You know, far more systems evolved as a backlash against the ridgid structure of d&d to allow players to play more open ended games.

    I think my favorite system is the most basic homebrew I have seen.
    Every player has x points. Skills cost points equal to the number you want to raise to (so 6 points for lvl 3). Players write the name of any skill they want on their character sheet, and pay points for it.

    Its compeltely ballanced and it gets players to play exactly what they want, giving the GM valuable information on what players want to see in the game in the process.


    KaeYoss wrote:
    Malignor wrote:


  • Skydiving without a parachute (!!!).
  • Fall damage maxes out at 20d6. 70 points of damage on average, maximum 120. High-level characters will hit the ground, get up, dust themselves off, beat up an army and go find a cleric for the little boo boo they have.

    But didn`t whatever you land on take as much damage?

    Are we about to create and advancment in fantasy siege warfare?

    Wait, OotS did it first.

    Yawar


    Gorbacz wrote:
    Did anybody bring up yet the Book of Weaboo Fightan Wuxia Magic Profanation of Pure, Cherished Pseudo-medieval Fantasy also known as Tome of Battle: Book of 9 Swords?

    Book of Weaboo Fightan Wuxia Magic Profanation of Pure, Cherished Pseudo-medieval Fantasy

    That has got to be the best book name I have ever heard.


    Kirth Gersen wrote:
    Caineach wrote:
    Not every game is about going off and fighting things.

    No, but D&D/PF overwhelmingly IS about those things. There are hundreds of pages of rules detailing how to kill things, poison them, burn them to death, or shoot them with arrows. There's like one page of half-rules on how to interact with them socially.

    If instead of going off and fighting things, you'd rather intercept secret codes, seduce femmes fatales, and maybe foil plans to nuke New York -- then the James Bond 007 game is about 437 trillion times better than D&D/PF. If you'd rather hack computer systems, pull off impossible heists, and blackmail dragons, then Shadowrun is far, far superior to D&D/PF. If you want to kill monsters and take their stuff, then D&D/PF still rules.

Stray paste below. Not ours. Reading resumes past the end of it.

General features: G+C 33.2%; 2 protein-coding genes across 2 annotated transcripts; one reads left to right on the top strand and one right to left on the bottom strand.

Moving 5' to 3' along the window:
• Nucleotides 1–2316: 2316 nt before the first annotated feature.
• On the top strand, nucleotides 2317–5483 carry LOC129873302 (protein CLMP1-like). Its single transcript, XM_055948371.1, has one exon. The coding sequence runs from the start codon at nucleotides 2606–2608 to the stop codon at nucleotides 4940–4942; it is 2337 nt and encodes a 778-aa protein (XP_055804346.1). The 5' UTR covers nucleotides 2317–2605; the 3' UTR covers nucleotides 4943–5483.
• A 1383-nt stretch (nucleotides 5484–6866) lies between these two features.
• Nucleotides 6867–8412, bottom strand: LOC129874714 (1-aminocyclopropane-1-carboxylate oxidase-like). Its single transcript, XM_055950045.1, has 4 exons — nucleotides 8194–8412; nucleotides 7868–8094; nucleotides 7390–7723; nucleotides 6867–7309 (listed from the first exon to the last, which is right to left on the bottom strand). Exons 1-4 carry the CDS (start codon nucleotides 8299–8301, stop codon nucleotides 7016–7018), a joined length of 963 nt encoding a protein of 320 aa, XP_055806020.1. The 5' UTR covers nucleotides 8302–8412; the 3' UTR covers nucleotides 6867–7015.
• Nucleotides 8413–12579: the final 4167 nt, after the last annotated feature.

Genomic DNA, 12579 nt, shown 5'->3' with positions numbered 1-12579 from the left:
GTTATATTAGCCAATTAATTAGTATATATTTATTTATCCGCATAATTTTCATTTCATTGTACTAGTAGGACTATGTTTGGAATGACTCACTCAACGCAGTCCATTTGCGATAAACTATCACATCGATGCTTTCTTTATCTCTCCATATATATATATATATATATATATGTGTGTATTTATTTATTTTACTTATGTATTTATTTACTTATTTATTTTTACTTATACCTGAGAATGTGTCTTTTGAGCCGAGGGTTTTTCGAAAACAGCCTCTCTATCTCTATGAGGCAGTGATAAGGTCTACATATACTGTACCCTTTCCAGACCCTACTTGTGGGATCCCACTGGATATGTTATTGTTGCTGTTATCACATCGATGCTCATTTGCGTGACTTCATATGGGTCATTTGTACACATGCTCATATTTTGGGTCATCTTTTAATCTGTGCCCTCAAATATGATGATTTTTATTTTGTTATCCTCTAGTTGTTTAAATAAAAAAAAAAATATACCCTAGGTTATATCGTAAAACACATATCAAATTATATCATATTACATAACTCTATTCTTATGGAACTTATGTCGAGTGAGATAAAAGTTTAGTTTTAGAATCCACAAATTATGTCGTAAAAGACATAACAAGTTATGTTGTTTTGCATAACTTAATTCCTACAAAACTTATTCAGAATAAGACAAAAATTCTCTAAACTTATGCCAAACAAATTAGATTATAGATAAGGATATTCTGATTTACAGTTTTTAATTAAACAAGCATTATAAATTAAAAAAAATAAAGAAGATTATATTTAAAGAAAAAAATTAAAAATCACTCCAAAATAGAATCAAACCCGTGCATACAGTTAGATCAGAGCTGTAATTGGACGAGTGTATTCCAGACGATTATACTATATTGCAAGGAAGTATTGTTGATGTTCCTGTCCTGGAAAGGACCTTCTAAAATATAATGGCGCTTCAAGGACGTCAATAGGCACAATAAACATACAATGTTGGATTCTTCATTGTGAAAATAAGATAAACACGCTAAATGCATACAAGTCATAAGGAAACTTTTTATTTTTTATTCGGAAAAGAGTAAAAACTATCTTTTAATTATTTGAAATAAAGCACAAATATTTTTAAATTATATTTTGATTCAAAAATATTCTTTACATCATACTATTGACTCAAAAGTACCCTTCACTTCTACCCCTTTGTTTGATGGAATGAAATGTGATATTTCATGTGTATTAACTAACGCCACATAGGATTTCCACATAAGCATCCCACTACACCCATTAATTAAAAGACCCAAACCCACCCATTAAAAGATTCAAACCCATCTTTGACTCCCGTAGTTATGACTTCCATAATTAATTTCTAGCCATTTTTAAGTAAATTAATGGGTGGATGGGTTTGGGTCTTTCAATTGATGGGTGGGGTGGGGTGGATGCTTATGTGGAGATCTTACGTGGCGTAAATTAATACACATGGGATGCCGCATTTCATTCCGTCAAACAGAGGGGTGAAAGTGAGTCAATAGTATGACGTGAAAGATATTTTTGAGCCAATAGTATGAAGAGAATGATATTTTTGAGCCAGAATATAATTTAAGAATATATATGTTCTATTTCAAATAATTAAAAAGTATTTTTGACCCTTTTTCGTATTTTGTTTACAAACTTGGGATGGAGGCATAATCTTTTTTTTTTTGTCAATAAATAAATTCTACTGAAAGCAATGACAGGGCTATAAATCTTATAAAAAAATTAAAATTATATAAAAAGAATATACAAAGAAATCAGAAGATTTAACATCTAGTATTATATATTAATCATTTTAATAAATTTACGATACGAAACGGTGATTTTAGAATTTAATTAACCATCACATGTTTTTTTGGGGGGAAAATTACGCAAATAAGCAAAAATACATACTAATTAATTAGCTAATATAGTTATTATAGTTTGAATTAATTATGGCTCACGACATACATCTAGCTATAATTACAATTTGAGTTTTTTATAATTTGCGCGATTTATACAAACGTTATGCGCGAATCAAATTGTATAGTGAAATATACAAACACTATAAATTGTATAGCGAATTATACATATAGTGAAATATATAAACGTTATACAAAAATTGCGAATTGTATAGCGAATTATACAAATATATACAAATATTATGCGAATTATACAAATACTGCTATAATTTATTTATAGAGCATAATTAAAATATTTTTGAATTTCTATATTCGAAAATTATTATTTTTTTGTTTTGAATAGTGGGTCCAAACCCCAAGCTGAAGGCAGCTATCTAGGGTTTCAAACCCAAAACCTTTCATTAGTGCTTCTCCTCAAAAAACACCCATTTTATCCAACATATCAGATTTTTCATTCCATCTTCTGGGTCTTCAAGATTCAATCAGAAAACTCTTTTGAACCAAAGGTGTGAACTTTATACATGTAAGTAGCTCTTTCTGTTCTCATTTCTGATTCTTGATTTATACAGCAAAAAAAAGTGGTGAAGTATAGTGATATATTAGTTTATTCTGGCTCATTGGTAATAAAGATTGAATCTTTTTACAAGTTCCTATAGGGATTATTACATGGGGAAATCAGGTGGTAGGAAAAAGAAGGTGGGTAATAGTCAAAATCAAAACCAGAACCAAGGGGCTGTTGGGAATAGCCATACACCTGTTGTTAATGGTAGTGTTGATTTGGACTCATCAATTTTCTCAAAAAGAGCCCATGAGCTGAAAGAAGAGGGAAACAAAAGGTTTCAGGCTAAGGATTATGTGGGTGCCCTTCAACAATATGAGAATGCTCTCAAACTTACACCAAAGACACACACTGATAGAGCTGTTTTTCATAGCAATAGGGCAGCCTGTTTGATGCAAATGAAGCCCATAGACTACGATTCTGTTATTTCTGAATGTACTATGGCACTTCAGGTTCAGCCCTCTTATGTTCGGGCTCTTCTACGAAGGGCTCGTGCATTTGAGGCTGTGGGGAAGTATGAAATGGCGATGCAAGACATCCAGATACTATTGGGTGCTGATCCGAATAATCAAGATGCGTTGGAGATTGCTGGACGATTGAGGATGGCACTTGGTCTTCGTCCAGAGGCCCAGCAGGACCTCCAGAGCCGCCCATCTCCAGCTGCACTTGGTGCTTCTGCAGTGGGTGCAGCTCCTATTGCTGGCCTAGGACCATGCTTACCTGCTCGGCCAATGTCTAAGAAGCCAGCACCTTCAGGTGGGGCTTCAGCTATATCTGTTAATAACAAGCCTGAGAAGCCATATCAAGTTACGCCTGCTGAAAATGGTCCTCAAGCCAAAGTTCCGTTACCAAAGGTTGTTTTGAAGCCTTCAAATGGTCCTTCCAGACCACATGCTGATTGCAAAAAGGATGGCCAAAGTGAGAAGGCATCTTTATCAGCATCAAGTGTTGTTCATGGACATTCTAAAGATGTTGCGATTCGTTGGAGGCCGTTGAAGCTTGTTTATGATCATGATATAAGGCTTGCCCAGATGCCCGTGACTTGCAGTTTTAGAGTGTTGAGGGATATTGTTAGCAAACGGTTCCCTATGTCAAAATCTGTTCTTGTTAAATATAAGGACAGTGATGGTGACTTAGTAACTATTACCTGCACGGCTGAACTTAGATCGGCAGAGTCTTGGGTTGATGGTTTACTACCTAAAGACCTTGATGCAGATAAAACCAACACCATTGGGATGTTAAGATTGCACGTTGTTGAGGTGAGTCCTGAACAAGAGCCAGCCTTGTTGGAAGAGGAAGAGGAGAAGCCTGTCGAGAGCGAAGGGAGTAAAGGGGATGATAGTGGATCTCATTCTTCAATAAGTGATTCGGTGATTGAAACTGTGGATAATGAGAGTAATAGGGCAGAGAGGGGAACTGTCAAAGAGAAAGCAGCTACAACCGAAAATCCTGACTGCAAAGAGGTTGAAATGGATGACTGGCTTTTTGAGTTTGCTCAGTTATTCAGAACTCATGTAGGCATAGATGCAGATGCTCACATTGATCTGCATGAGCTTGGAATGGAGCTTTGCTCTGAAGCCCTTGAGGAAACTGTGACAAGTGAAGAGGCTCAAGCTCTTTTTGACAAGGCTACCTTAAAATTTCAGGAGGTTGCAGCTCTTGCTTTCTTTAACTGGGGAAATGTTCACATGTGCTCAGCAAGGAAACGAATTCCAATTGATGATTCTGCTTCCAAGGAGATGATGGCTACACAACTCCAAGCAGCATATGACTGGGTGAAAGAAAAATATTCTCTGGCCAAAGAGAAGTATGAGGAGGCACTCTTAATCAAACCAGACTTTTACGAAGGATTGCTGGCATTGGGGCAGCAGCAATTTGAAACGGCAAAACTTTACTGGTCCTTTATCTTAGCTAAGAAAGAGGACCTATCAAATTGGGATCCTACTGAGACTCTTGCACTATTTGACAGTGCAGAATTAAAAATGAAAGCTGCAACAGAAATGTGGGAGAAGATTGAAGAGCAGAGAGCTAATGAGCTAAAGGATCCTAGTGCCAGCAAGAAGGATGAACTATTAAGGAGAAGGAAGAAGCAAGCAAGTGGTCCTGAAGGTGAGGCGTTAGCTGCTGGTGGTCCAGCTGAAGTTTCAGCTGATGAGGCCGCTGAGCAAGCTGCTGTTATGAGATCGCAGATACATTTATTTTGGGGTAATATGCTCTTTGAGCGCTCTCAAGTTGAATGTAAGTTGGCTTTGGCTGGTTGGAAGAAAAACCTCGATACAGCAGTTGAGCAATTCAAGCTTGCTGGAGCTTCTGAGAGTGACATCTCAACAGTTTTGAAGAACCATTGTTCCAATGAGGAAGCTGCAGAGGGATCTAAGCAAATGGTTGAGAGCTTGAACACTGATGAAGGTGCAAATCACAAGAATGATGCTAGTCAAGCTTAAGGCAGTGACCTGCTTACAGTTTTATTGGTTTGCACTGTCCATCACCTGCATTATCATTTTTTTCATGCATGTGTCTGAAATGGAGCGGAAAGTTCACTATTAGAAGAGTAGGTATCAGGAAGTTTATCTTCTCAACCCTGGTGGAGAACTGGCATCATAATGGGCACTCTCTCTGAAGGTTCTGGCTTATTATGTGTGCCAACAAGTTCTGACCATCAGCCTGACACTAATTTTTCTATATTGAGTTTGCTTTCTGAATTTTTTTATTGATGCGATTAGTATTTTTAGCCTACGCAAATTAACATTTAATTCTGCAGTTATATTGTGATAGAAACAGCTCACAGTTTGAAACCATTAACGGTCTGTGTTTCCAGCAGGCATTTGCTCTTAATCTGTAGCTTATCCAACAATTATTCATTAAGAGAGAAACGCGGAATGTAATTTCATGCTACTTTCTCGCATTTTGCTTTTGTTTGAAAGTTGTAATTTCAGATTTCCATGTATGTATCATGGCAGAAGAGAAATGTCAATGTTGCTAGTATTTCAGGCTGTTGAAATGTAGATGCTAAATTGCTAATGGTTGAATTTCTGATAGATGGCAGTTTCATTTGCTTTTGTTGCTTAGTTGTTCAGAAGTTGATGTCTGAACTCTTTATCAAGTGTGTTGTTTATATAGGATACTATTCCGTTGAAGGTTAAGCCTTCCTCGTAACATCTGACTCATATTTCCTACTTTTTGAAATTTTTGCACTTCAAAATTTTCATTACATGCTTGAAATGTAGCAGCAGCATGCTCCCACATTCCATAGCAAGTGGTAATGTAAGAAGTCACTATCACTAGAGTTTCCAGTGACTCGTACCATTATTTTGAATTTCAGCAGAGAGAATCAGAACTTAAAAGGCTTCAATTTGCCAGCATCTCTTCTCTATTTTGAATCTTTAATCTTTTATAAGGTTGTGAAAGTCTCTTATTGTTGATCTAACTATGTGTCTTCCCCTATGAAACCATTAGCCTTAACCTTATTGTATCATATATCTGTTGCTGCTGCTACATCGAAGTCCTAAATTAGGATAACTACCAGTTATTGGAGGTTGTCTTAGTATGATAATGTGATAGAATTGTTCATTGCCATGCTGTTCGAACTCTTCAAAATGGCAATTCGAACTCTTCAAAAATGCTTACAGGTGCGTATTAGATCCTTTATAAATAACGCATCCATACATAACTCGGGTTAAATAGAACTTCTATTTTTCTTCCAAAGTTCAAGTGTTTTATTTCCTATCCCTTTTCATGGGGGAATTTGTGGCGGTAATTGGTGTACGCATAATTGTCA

Caineach wrote:
    And you don't have to resort to overexagerated examples.
    Are you kidding? I've actually DONE that. Only we didn't even bother stating levels, so my example is understated, if anything.

    You have never played in one my games I run a 60/40 social to combat for the most part your skills are more important than general ass-whuppin.


    Realmwalker wrote:
    You have never played in one my games I run a 60/40 social to combat for the most part your skills are more important than general ass-whuppin.

    That's what I prefer, too, but D&D/PF sucks at it. Skill-based systems like Victory Games 007 rules are a LOT better for it.

    Caineath wrote:
    I think my favorite system is the most basic homebrew I have seen. Every player has x points. Skills cost points equal to the number you want to raise to (so 6 points for lvl 3). Players write the name of any skill they want on their character sheet, and pay points for it.

    That sounds like the classless, a-la-carte rules I wrote for Pathfinder -- someone put a PDF of them up somewhere. That kind of system is my favorite by a very wide margin, but it's hard to find player willing to try it.


    Pathfinder Roleplaying Game Subscriber
    Kirth Gersen wrote:


    Caineath wrote:
    I think my favorite system is the most basic homebrew I have seen. Every player has x points. Skills cost points equal to the number you want to raise to (so 6 points for lvl 3). Players write the name of any skill they want on their character sheet, and pay points for it.
    That sounds like the classless, a-la-carte rules I wrote for Pathfinder -- someone put a PDF of them up somewhere. That kind of system is my favorite by a very wide margin, but it's hard to find player willing to try it.

    When I was in college it was very popular there. A couple good GMs in the club ran very loose systems like it (each with their own modifications), so people got used every game having unique, wierd mechanics. It helped that most of us were interested in game design.

    RPG Superstar 2008 Top 32

    I removed some posts. Less name-calling, please.